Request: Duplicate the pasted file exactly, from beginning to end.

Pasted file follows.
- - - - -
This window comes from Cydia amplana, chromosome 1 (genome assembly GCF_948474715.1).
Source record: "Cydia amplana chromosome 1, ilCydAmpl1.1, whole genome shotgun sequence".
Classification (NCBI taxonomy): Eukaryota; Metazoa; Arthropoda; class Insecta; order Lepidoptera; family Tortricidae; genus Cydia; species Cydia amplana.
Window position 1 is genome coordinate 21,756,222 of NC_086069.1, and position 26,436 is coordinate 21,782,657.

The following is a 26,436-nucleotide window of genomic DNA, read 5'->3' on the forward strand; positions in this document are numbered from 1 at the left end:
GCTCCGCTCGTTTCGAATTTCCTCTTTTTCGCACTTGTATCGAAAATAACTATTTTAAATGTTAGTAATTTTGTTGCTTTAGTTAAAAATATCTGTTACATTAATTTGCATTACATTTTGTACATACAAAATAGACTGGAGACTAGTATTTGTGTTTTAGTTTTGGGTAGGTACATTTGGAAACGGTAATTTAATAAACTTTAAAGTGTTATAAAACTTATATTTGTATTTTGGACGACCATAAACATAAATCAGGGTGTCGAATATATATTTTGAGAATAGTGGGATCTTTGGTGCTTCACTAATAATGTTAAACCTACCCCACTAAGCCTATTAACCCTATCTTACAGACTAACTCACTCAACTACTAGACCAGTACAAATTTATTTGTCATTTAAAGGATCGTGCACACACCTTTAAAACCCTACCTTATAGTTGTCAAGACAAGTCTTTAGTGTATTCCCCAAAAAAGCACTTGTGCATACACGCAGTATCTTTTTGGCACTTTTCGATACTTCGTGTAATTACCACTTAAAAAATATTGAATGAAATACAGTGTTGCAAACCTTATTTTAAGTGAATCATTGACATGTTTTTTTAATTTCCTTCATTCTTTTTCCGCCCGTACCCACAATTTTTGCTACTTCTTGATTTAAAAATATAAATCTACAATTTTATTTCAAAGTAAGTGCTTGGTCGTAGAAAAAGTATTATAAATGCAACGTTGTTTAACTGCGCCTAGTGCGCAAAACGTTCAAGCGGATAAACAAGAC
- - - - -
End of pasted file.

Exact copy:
This window comes from Cydia amplana, chromosome 1 (genome assembly GCF_948474715.1).
Source record: "Cydia amplana chromosome 1, ilCydAmpl1.1, whole genome shotgun sequence".
Classification (NCBI taxonomy): Eukaryota; Metazoa; Arthropoda; class Insecta; order Lepidoptera; family Tortricidae; genus Cydia; species Cydia amplana.
Window position 1 is genome coordinate 21,756,222 of NC_086069.1, and position 26,436 is coordinate 21,782,657.

The following is a 26,436-nucleotide window of genomic DNA, read 5'->3' on the forward strand; positions in this document are numbered from 1 at the left end:
GCTCCGCTCGTTTCGAATTTCCTCTTTTTCGCACTTGTATCGAAAATAACTATTTTAAATGTTAGTAATTTTGTTGCTTTAGTTAAAAATATCTGTTACATTAATTTGCATTACATTTTGTACATACAAAATAGACTGGAGACTAGTATTTGTGTTTTAGTTTTGGGTAGGTACATTTGGAAACGGTAATTTAATAAACTTTAAAGTGTTATAAAACTTATATTTGTATTTTGGACGACCATAAACATAAATCAGGGTGTCGAATATATATTTTGAGAATAGTGGGATCTTTGGTGCTTCACTAATAATGTTAAACCTACCCCACTAAGCCTATTAACCCTATCTTACAGACTAACTCACTCAACTACTAGACCAGTACAAATTTATTTGTCATTTAAAGGATCGTGCACACACCTTTAAAACCCTACCTTATAGTTGTCAAGACAAGTCTTTAGTGTATTCCCCAAAAAAGCACTTGTGCATACACGCAGTATCTTTTTGGCACTTTTCGATACTTCGTGTAATTACCACTTAAAAAATATTGAATGAAATACAGTGTTGCAAACCTTATTTTAAGTGAATCATTGACATGTTTTTTTAATTTCCTTCATTCTTTTTCCGCCCGTACCCACAATTTTTGCTACTTCTTGATTTAAAAATATAAATCTACAATTTTATTTCAAAGTAAGTGCTTGGTCGTAGAAAAAGTATTATAAATGCAACGTTGTTTAACTGCGCCTAGTGCGCAAAACGTTCAAGCGGATAAACAAGAC